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Operating Instructions: A Journal of My Son's First Year (Ballantine Reader's Circle) Paperback – April 12, 1994


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Product Details

  • Series: Ballantine Reader's Circle
  • Paperback: 253 pages
  • Publisher: Ballantine Books; Later Printing edition (April 12, 1994)
  • Language: English
  • ISBN-10: 044990928X
  • ISBN-13: 978-0449909287
  • Product Dimensions: 7.2 x 5 x 0.7 inches
  • Shipping Weight: 10.4 ounces
  • Average Customer Review: 4.5 out of 5 stars  See all reviews (224 customer reviews)
  • Amazon Best Sellers Rank: #1,108,173 in Books (See Top 100 in Books)

Editorial Reviews

Amazon.com Review

The most honest, wildly enjoyable book written about motherhood is surely Anne Lamott's account of her son Sam's first year. A gifted writer and teacher, Lamott (Crooked Little Heart) is a single mother and ex-alcoholic with a pleasingly warped social circle and a remarkably tolerant religion to lean on. She responds to the changes, exhaustion, and love Sam brings with aplomb or outright insanity. The book rocks from hilarious to unbearably poignant when Sam's burgeoning life is played out against a very close friend's illness. No saccharine paean to becoming a parent, this touches on the rage and befuddlement that dog sweeter emotions during this sea change in one's life.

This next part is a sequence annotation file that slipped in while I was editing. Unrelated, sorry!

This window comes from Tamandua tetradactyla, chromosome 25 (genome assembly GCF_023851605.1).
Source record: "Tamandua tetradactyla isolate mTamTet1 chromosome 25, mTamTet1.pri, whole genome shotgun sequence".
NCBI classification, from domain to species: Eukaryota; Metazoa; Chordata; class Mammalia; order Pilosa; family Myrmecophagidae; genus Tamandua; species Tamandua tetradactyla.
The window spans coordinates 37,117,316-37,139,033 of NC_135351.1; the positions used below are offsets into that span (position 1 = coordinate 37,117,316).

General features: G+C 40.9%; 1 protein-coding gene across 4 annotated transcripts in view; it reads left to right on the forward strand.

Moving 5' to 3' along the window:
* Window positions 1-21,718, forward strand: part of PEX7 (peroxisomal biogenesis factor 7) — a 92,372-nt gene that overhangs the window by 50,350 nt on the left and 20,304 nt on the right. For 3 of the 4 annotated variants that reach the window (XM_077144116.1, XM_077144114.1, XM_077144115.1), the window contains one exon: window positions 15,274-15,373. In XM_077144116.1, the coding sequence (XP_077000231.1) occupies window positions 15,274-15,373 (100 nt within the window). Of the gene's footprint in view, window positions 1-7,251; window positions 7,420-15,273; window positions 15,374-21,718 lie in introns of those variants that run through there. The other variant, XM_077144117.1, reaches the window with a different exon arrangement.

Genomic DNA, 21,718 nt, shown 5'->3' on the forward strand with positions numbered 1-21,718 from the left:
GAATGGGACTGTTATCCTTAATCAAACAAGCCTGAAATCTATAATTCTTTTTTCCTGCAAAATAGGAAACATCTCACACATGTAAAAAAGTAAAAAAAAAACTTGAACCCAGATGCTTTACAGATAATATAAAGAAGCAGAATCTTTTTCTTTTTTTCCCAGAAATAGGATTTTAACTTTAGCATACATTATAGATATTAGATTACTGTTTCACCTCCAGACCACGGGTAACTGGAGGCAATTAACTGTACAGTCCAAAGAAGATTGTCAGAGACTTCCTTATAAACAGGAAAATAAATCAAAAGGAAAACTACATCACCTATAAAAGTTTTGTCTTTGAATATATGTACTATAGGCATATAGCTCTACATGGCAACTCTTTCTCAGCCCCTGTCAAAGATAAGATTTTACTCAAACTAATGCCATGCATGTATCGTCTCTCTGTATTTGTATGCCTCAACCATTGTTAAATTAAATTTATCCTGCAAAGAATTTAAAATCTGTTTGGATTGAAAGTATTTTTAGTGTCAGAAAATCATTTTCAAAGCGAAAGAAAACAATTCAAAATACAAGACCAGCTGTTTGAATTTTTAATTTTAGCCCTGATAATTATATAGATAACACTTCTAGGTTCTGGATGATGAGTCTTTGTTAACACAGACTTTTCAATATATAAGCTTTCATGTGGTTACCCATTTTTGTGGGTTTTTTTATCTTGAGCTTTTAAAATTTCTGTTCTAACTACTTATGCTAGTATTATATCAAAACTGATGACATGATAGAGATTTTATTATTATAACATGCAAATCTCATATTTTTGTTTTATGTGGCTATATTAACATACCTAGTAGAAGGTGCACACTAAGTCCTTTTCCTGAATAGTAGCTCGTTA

From Publishers Weekly

Magazine columnist and novelist Lamott ( All New People ) captures both the poignancy and comedy of her first year as a single mother in this wonderfully candid diary. Her quirky humor steadily draws the reader into her unconventional world as she describes her friends and neighbors in northern California, her participation in a local church, her experiences as a recovering alcoholic and--best of all--her infant son, Sam, born in 1989. She covers maternal emotions from rapturous bliss to bare fury ("In the middle of the colic death marches, I end up looking at the baby with those hooded eyes that were in the old ads for The Boston Strangler "). Throughout, she airs her strong political and religious beliefs. And when her best friend, Pammy, is diagnosed with terminal cancer, Lamott conveys her anguish with the same depth of feeling and sense of the absurd that characterize her observations about her son, God, recovery, writing, Republicans, men and life as usual. Even non-parents will enjoy this glowing work.